If public authorities make an error in evaluating a tender, what should the remedy be? UK courts and European courts have different interpretations. Where does this leave authorities and bidders?

If public authorities make an error in evaluating a tender, what should the remedy be? As a matter of practice the UK courts have, in most cases, allowed the authority to proceed with the contract on the basis that financial compensation will be available to any wronged tenderer.

But in April 2017 the UK Supreme Court stated that such compensation should, under European law, only be paid if the authority’s breach was sufficiently serious to merit such compensation. Now the EFTA Court has interpreted the same European law in the opposite way, concluding that compensation should be paid for losses in all cases.

Where does this leave authorities and bidders when things go wrong?

The nature of public procurement

Public money should be spent fairly and effectively. The underlying logic for regulation of public procurement is therefore to make sure that public bodies act appropriately with public money (and public powers) to obtain the best available result when purchasing on behalf of the public. The rules require transparency to underpin confidence in public spending decisions and also fairness of treatment for tenderers – who may commit considerable amounts of time and cost bidding for public contracts.

Is public procurement therefore predominantly the exercise of public authority (such as policy making and delivery of public services) or is it a commercial exercise between a public body and the private sector (like the delivery of outsourced services)?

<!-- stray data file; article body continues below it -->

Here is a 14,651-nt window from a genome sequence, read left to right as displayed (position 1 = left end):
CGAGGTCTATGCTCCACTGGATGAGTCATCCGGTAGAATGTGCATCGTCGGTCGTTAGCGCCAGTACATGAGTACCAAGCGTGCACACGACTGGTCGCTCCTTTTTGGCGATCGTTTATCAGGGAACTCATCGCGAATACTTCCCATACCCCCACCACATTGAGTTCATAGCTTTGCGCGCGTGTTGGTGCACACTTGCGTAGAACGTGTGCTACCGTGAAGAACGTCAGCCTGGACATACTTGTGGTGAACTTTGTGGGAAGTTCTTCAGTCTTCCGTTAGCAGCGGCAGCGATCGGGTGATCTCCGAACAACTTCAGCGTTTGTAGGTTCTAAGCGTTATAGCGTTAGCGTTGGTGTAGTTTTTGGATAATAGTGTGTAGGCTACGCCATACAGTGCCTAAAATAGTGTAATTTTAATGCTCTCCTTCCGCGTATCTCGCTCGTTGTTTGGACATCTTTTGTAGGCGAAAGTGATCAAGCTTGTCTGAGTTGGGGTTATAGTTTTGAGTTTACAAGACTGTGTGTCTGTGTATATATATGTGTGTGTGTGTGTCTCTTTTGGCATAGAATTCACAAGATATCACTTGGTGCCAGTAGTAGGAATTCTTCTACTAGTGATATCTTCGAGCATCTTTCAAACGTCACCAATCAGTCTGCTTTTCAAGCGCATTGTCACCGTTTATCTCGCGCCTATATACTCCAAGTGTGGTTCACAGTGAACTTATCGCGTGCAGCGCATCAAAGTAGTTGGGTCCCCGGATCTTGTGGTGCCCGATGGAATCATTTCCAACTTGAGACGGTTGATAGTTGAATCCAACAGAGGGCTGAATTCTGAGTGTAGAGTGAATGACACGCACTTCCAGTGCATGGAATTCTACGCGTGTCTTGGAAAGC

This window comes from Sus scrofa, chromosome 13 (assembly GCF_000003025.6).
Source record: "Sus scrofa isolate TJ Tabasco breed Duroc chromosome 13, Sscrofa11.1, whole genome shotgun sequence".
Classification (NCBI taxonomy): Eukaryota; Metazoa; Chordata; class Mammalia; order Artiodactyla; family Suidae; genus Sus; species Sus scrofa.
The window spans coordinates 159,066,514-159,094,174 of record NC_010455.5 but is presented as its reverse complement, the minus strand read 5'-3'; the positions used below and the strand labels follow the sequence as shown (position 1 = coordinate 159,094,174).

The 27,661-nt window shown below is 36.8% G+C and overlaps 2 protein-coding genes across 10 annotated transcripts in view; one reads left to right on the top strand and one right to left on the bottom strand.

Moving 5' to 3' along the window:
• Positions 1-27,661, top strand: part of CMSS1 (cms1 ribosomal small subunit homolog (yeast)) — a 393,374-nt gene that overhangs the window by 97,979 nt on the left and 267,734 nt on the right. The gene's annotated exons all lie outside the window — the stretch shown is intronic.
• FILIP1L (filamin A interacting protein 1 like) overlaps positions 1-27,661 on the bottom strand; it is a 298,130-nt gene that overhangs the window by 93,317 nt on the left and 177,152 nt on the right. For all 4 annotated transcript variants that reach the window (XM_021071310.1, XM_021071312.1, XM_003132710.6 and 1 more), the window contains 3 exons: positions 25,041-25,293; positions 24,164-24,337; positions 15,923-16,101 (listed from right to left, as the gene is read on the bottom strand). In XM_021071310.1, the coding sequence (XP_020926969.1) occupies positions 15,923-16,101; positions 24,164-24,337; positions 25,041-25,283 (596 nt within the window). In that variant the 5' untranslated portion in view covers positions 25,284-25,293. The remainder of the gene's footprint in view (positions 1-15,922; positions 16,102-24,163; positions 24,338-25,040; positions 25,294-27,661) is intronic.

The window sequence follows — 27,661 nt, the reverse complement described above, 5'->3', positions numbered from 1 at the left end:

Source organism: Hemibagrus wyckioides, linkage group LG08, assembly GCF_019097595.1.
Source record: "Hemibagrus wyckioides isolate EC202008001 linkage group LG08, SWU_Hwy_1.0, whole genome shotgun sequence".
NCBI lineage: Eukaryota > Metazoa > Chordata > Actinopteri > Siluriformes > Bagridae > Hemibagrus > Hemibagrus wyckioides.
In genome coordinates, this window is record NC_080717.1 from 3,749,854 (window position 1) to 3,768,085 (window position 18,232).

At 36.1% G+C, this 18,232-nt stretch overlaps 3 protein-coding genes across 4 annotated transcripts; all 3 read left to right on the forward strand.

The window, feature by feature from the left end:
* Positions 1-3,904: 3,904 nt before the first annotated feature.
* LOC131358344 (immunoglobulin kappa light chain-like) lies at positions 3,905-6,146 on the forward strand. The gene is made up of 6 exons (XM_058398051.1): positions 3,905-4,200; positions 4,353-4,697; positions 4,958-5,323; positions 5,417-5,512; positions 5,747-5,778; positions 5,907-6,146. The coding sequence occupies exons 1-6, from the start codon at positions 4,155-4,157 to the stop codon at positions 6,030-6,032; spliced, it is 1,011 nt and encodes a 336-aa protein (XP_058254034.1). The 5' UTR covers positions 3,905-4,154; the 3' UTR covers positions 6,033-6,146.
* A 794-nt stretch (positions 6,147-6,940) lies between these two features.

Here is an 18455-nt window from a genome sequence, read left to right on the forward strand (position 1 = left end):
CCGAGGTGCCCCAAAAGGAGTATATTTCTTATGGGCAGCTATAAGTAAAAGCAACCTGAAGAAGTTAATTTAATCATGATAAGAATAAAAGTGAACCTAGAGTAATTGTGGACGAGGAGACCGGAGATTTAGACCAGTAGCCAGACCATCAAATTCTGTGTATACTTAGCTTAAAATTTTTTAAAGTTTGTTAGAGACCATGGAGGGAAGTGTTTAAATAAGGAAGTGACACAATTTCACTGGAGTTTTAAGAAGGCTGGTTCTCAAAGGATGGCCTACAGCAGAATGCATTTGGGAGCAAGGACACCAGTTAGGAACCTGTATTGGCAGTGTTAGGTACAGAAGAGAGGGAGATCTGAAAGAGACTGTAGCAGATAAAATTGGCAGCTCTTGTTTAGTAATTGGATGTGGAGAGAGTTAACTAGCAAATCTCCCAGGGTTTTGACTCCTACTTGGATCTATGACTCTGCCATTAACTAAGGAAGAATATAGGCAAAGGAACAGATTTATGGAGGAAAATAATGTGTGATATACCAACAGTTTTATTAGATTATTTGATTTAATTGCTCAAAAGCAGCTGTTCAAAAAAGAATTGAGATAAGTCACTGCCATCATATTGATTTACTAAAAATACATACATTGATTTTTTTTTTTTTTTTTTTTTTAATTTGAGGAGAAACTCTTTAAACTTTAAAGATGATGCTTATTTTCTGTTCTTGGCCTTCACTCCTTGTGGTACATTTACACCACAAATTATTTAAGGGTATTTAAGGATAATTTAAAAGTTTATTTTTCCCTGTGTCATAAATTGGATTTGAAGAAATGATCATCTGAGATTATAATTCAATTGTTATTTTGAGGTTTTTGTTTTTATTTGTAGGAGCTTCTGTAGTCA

The distinction matters because it underlies the respective rights and risks of all public bodies and bidders at law.

Public procurement regulation and remedies – injunction vs damages

Public procurement regulation has developed as a set of rules which guide, and to a degree limit, the actions which public bodies can take. They require clarity in what the authority wishes to purchase, how it will assess proposals and how it will award contracts.

Regulation also sets out what remedies are available when/if a public authority breaches its obligations.

Those remedies include powers to prevent a contract (which may have been improperly procured) from being awarded or in some cases the cancellation of a contract which has been placed (ineffectiveness). On one logic, this is the best remedy – preventing the public body from making the wrong award. On another, it is detrimental to the business of government if a public body is prevented from proceeding with its objectives or policy because it is prevented from signing up to contracts.

Alternatively, in the event that a contract is entered with the ‘wrong’ bidder, compensation may be available for the unsuccessful tenderer. This allows the public authority to proceed with its contract however may result in the public having to ‘pay twice’ for the supply – or at least the profit on the supply.

Should the public always have to pay?

After a contract has been signed, the main remedy for any mistakes in its award will necessarily become the payment of compensation. At this point a matter of principle arises – should the public purse always have to pay when mistakes are made?